“Strive to enter through the narrow door.” – Jesus of Nazareth
In the first post in this 4 part series, we talked about the text in which this saying occurs. (CLICK HERE to read it)
In the second post in this 4 part series, we contemplated the idea of “narrowness.” We then talked about the first of 3 ways of striving for the narrow door: Respond to hate/anger/aggression with love. (CLICK HERE to read it)
Now let’s consider the second of these three ways of responding to the world:
I chose “trespass” over “sin” for a specific reason. “Sin” means “to miss the mark,” to not be perfect. No reasonable person expects perfection of other people. We don’t have to forgive others for not being perfect.
To “trespass” means to “cross the line.” We all know we aren’t perfect. But everyone reading this has had someone “cross the line” with them. That’s a different story!
What is the most natural human response to someone trespassing against you? It’s not to seek balanced retribution. The most natural human response is to trespass back and turn it up! If someone moves the boundary stone one foot East, you move it two feet West. If someone hits you, you hit them back harder. But then what happens? The original offender then feels like the second person overdid it, so he amps it up another notch. This is the growth pattern for every large-scale fight whether is a verbal argument, a court battle, or a physical altercation.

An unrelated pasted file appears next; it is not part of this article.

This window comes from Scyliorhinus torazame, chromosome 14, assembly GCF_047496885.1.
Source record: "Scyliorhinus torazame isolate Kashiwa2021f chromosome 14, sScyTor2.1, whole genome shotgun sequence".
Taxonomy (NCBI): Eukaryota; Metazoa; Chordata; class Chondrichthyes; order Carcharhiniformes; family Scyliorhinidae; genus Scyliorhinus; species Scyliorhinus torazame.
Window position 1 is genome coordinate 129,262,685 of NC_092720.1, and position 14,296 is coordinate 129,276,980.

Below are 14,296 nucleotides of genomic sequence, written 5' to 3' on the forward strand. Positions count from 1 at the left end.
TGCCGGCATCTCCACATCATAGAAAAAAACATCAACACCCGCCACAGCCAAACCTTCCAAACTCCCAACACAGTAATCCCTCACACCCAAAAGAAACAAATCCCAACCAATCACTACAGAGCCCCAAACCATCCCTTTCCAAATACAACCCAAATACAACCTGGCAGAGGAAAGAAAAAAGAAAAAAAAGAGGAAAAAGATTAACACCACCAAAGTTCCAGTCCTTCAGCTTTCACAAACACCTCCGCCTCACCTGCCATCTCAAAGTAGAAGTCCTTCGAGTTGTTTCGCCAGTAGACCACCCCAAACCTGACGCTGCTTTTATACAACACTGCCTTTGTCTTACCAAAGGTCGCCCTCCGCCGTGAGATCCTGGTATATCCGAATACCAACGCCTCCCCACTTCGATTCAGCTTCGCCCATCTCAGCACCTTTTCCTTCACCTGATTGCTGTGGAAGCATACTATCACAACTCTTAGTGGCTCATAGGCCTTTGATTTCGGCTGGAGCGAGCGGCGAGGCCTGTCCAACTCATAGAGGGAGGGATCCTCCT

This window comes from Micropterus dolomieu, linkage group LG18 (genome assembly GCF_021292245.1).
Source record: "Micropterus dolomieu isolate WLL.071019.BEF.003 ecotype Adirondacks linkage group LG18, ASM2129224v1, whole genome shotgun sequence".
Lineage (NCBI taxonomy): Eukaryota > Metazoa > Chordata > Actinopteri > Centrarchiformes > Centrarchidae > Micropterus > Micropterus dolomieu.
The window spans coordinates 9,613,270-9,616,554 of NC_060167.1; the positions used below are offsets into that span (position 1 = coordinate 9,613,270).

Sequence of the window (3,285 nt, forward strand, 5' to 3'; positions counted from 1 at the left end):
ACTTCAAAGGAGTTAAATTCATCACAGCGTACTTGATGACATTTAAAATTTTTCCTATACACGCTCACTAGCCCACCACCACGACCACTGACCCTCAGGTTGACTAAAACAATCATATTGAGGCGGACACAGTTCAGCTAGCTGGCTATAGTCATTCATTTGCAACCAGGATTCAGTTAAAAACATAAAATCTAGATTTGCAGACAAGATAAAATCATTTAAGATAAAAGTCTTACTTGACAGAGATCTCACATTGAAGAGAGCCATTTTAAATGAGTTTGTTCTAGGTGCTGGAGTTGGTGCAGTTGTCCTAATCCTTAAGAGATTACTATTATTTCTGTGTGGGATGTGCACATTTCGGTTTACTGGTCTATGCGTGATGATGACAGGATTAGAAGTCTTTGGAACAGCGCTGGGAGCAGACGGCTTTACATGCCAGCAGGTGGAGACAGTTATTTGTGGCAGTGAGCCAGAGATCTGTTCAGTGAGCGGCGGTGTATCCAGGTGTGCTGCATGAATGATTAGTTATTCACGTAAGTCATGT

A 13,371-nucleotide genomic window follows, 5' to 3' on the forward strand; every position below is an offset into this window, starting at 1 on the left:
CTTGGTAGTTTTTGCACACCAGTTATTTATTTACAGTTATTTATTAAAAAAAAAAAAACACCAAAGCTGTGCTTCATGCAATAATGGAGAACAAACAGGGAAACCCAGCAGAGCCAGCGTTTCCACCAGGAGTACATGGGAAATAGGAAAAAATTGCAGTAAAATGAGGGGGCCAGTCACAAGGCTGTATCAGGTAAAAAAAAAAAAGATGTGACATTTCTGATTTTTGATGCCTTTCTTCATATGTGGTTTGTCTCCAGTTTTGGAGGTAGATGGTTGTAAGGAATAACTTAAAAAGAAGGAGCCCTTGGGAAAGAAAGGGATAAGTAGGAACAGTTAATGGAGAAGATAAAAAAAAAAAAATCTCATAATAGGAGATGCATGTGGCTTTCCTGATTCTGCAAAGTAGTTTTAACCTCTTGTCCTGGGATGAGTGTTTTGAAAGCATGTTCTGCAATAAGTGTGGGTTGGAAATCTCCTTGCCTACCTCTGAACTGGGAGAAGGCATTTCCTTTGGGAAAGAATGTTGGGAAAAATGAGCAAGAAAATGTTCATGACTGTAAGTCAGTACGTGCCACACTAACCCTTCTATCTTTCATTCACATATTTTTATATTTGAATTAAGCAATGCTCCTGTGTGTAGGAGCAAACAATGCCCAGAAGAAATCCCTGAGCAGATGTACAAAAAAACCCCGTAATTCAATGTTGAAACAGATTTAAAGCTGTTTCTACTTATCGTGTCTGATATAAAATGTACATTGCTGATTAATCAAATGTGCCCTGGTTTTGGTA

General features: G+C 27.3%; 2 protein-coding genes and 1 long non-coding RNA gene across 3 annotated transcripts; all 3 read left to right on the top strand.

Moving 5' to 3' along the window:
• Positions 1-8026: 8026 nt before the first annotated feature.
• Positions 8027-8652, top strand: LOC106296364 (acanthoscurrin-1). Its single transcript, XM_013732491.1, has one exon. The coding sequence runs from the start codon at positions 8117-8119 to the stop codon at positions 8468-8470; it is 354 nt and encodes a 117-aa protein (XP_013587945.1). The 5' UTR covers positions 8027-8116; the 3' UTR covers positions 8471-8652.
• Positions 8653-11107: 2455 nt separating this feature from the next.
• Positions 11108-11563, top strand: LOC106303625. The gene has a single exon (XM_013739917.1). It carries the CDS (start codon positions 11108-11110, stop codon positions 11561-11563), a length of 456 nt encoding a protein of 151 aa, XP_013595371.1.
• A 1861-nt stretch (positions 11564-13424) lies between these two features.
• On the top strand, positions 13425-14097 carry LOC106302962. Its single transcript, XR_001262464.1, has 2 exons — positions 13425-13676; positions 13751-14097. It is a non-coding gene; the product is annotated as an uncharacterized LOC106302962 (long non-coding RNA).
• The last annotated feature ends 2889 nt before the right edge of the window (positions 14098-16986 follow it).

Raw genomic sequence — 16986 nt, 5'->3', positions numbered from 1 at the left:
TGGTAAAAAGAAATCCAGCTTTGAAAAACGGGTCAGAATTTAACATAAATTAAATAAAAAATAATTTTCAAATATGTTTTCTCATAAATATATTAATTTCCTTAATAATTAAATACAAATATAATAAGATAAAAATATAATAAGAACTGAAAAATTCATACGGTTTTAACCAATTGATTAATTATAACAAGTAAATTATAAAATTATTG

The law of retribution in the Old Testament follows the rule of balanced retribution:
If there is harm, then you shall pay life for life, eye for eye, tooth for tooth, hand for hand, foot for foot, burn for burn, wound for wound, stripe for stripe. — Exodus 21:23–25 (ESV)
This way of looking at things is an improvement over natural human tendencies to ratchet up a conflict. But it is not the narrow door of the kingdom of God.
Jesus calls to live God’s way: forgiving the trespass. Jesus had clear words for his followers about the necessity of forgiving others:
For if you forgive others their trespasses, your heavenly Father will also forgive you, but if you do not forgive others their trespasses, neither will your Father forgive your trespasses. — Matthew 6:14–15 (ESV)
These are strong words. But Jesus practiced what he preached in the most trying of circumstances.
Can you imagine the scene of the crucifixion? Jesus has been beaten with an inch of his life. He is being nailed to a cross where he will hang until he has died. He looks at his executioners and utters these famous words:
And Jesus said, “Father, forgive them, for they know not what they do.” — Luke 23:34 (ESV)
Responding to trespasses with forgiveness is not natural. It is the narrow door which Jesus calls us to strive for as his followers.
Paul wrote of this forgiveness to the Christians in Colossae:
…forgiving each other; as the Lord has forgiven you, so you also must forgive. — Colossians 3:13 (ESV)
As it turns out, forgiveness is not only expected of Jesus’ followers, it makes for a longer, healthier life. (CLICK HERE for my post, “To Live Longer Healthy Happier, Learn to Forgive,” for some scientific research on forgiveness.)
Next up: The final post in this 4 part series on striving for the narrow door: Respond to difficulty with hope.